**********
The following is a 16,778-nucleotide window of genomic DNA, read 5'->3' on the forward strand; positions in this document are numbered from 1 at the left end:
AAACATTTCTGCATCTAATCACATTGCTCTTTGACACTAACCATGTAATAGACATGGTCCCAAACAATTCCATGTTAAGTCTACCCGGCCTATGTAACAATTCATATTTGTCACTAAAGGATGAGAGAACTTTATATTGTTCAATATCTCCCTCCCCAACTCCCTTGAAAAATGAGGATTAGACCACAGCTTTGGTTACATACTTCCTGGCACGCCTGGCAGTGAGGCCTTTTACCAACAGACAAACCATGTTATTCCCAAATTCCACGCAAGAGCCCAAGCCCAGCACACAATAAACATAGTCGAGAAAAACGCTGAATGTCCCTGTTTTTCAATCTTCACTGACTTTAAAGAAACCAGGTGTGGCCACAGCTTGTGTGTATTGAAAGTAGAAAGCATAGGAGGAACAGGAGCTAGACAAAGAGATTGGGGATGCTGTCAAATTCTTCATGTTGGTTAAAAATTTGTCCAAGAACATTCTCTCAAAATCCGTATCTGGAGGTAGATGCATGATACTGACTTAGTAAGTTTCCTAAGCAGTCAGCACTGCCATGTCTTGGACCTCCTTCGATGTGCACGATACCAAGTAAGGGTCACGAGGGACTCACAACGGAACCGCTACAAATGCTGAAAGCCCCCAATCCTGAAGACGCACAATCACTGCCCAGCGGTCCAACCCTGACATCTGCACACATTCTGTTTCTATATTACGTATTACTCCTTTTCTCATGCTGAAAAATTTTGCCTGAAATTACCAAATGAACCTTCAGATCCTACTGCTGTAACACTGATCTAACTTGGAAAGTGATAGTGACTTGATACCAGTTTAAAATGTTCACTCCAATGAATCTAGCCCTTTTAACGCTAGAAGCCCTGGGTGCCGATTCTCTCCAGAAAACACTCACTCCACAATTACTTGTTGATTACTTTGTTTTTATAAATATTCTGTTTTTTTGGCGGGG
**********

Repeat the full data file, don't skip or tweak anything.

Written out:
The following is a 16,778-nucleotide window of genomic DNA, read 5'->3' on the forward strand; positions in this document are numbered from 1 at the left end:
AAACATTTCTGCATCTAATCACATTGCTCTTTGACACTAACCATGTAATAGACATGGTCCCAAACAATTCCATGTTAAGTCTACCCGGCCTATGTAACAATTCATATTTGTCACTAAAGGATGAGAGAACTTTATATTGTTCAATATCTCCCTCCCCAACTCCCTTGAAAAATGAGGATTAGACCACAGCTTTGGTTACATACTTCCTGGCACGCCTGGCAGTGAGGCCTTTTACCAACAGACAAACCATGTTATTCCCAAATTCCACGCAAGAGCCCAAGCCCAGCACACAATAAACATAGTCGAGAAAAACGCTGAATGTCCCTGTTTTTCAATCTTCACTGACTTTAAAGAAACCAGGTGTGGCCACAGCTTGTGTGTATTGAAAGTAGAAAGCATAGGAGGAACAGGAGCTAGACAAAGAGATTGGGGATGCTGTCAAATTCTTCATGTTGGTTAAAAATTTGTCCAAGAACATTCTCTCAAAATCCGTATCTGGAGGTAGATGCATGATACTGACTTAGTAAGTTTCCTAAGCAGTCAGCACTGCCATGTCTTGGACCTCCTTCGATGTGCACGATACCAAGTAAGGGTCACGAGGGACTCACAACGGAACCGCTACAAATGCTGAAAGCCCCCAATCCTGAAGACGCACAATCACTGCCCAGCGGTCCAACCCTGACATCTGCACACATTCTGTTTCTATATTACGTATTACTCCTTTTCTCATGCTGAAAAATTTTGCCTGAAATTACCAAATGAACCTTCAGATCCTACTGCTGTAACACTGATCTAACTTGGAAAGTGATAGTGACTTGATACCAGTTTAAAATGTTCACTCCAATGAATCTAGCCCTTTTAACGCTAGAAGCCCTGGGTGCCGATTCTCTCCAGAAAACACTCACTCCACAATTACTTGTTGATTACTTTGTTTTTATAAATATTCTGTTTTTTTGGCGGGG